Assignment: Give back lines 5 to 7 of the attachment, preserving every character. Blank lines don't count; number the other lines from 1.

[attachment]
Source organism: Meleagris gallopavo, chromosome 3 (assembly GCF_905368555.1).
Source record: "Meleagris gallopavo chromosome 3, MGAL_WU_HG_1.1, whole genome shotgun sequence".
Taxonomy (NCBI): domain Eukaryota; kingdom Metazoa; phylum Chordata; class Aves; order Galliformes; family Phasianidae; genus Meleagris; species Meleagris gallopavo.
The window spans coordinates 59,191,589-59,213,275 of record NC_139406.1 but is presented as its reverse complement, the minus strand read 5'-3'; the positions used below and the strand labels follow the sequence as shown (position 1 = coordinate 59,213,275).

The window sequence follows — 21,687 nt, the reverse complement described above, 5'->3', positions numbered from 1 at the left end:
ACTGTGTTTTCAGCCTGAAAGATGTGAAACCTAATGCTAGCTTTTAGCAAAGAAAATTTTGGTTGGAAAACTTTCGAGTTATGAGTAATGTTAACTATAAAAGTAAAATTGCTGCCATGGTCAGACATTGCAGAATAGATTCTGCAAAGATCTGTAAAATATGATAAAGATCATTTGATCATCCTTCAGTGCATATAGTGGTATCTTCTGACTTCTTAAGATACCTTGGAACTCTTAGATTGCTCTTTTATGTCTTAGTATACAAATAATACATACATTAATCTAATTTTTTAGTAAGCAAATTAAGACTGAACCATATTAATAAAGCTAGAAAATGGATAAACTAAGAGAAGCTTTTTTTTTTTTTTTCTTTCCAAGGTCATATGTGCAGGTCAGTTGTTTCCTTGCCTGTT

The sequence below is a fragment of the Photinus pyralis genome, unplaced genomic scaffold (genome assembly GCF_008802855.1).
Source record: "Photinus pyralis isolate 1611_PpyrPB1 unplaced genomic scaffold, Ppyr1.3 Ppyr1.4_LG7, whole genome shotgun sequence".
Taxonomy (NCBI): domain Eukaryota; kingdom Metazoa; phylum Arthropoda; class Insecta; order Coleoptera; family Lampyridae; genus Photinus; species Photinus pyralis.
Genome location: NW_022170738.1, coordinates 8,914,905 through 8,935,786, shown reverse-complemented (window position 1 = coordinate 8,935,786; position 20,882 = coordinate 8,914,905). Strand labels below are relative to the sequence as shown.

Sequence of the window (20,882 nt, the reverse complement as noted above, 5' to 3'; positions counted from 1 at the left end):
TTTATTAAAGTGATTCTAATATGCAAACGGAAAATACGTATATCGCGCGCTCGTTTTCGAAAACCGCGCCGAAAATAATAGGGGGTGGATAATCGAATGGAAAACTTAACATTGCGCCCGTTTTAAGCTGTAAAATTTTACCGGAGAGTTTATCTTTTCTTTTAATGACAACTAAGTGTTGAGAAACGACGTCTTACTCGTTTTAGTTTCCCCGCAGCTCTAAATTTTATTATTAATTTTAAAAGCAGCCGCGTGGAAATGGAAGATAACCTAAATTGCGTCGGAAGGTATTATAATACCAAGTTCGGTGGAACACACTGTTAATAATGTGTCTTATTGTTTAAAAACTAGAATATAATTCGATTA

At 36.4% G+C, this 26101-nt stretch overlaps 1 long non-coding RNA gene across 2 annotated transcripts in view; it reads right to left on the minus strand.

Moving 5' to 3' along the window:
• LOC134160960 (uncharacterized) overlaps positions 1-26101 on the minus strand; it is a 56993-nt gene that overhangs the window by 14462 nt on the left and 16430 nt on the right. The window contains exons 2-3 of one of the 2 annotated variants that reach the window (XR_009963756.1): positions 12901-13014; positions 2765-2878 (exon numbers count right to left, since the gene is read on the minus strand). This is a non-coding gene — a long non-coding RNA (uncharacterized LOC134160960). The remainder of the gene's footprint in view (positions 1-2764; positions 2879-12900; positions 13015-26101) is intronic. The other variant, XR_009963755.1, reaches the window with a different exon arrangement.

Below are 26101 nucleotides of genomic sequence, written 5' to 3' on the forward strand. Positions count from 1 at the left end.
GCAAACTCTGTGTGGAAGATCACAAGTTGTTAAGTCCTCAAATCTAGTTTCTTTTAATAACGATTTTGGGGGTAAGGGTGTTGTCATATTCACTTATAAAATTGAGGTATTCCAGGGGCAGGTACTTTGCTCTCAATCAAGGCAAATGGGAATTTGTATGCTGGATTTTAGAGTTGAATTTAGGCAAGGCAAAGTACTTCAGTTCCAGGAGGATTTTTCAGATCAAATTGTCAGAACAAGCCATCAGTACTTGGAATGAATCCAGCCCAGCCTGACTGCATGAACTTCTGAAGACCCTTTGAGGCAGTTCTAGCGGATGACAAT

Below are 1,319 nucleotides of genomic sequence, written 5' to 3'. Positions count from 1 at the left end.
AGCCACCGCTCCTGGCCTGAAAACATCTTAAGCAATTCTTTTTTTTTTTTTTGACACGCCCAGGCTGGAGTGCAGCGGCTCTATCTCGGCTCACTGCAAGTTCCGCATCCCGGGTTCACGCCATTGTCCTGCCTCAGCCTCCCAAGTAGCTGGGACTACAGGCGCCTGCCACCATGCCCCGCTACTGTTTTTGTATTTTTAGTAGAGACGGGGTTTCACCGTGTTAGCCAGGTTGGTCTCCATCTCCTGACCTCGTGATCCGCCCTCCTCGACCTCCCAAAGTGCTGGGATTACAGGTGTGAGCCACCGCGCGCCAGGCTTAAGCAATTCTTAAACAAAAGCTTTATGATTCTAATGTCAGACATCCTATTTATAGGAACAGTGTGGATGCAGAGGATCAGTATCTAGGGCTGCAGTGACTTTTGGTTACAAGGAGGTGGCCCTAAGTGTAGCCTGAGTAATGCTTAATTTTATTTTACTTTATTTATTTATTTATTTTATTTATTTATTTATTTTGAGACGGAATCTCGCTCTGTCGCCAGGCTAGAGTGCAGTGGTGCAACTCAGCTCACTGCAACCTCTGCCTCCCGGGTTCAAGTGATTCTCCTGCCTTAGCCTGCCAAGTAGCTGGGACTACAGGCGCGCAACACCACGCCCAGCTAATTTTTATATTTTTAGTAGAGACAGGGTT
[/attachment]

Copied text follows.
The window sequence follows — 21,687 nt, the reverse complement described above, 5'->3', positions numbered from 1 at the left end:
ACTGTGTTTTCAGCCTGAAAGATGTGAAACCTAATGCTAGCTTTTAGCAAAGAAAATTTTGGTTGGAAAACTTTCGAGTTATGAGTAATGTTAACTATAAAAGTAAAATTGCTGCCATGGTCAGACATTGCAGAATAGATTCTGCAAAGATCTGTAAAATATGATAAAGATCATTTGATCATCCTTCAGTGCATATAGTGGTATCTTCTGACTTCTTAAGATACCTTGGAACTCTTAGATTGCTCTTTTATGTCTTAGTATACAAATAATACATACATTAATCTAATTTTTTAGTAAGCAAATTAAGACTGAACCATATTAATAAAGCTAGAAAATGGATAAACTAAGAGAAGCTTTTTTTTTTTTTTTCTTTCCAAGGTCATATGTGCAGGTCAGTTGTTTCCTTGCCTGTT

The sequence below is a fragment of the Photinus pyralis genome, unplaced genomic scaffold (genome assembly GCF_008802855.1).